Monday, 26 August 2019 03:02 GMT
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Youtuber brings Egyptian archaeology to over 14,000 viewers




(MENAFN - Brazil-Arab News Agency (ANBA)) Thais Sousa

São Paulo – Brazil's Márcia Jamille created her own YouTube channel to discuss archaeology and Ancient Egypt. Arqueologia Egípcia currently boasts over 14,000 subscribers. Holding baccalaureate and master's degrees in Archaeology from the Federal University of Sergipe (UFS), Jamille is a native of Sergipe state capital Aracaju. In order to delve deeper into Egypt studies, she had to use whatever tools she had on hand. 'We didn't have Egyptology as a subject, so I did what many students do: I asked a professor to supervise me, and I combined his field of study (Underwater Archaeology) with Ancient Egypt studies,' she said in an interview with ANBA.

While access to information was scarce as a graduate student, as a child it was even harder to come by. 'Even as a kid I used to think Archaeology was interesting and fascinating, that thing about digging with care and finding out more about our past. But the only documentaries you'd see on TV would be about Biblical Archaeology or Prehistoric Europe. I had no idea there was such a thing as Archaeology studies in Brazil. When I turned 13, my History teacher showed a documentary on Ancient Egypt. It was simply love at first sight,' she said.

Now aged 31, she still has keepsakes of her early passion for Egypt. 'My childhood was very rich in this sense. I recall, for instance, my mother coming home from work and bringing me magazines on Ancient Egypt. I still have all of it,' she said. And the girl who'd collect cutouts grew into a content producer. Over ten years ago, Jamille launched the website Arqueologia Egípcia , and 2014 saw her create an eponymous YouTube channel. In 2018, the channel earned the ScienceVlogsBrasil label, an attestation of quality scientific knowledge on YouTube. Jamille also joined NextUp , a contest whose winners get a week's worth of training for content creators at YouTube Spaces. 'Two major victories for the scientific knowledge on Archaeology on the internet,' she said.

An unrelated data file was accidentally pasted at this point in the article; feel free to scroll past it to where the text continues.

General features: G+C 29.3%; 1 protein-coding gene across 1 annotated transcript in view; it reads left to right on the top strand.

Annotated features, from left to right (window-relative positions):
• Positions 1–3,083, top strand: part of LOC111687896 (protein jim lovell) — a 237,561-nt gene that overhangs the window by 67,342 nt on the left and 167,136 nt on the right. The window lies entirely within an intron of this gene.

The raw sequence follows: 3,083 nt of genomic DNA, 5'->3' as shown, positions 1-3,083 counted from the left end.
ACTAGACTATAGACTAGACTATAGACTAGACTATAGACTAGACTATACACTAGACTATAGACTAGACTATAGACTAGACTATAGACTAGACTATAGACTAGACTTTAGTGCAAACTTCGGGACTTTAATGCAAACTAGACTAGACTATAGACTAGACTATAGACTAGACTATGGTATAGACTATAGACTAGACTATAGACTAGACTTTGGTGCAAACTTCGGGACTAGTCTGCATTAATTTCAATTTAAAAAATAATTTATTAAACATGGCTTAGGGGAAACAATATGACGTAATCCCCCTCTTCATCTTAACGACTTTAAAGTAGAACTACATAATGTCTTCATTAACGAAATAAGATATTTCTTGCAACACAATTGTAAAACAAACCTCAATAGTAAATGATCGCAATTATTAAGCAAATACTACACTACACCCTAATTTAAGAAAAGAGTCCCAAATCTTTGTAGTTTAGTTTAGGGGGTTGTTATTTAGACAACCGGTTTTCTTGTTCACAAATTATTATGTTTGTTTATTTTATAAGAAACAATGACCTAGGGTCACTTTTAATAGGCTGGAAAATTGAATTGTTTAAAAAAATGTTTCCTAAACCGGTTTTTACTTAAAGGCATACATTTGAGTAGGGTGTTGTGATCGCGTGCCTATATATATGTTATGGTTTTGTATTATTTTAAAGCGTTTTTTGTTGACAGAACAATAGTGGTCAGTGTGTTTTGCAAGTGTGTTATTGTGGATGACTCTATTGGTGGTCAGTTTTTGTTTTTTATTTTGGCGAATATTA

Jamille currently devotes herself to the web full-time. 'My work is exclusively about the channel's contents and online lectures or lessons.' Nevertheless, she's still an associate researcher with the UFS-affiliated Underwater Archaeology Laboratory.

Underwater Archeology

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Youtuber brings Egyptian archaeology to over 14,000 viewers

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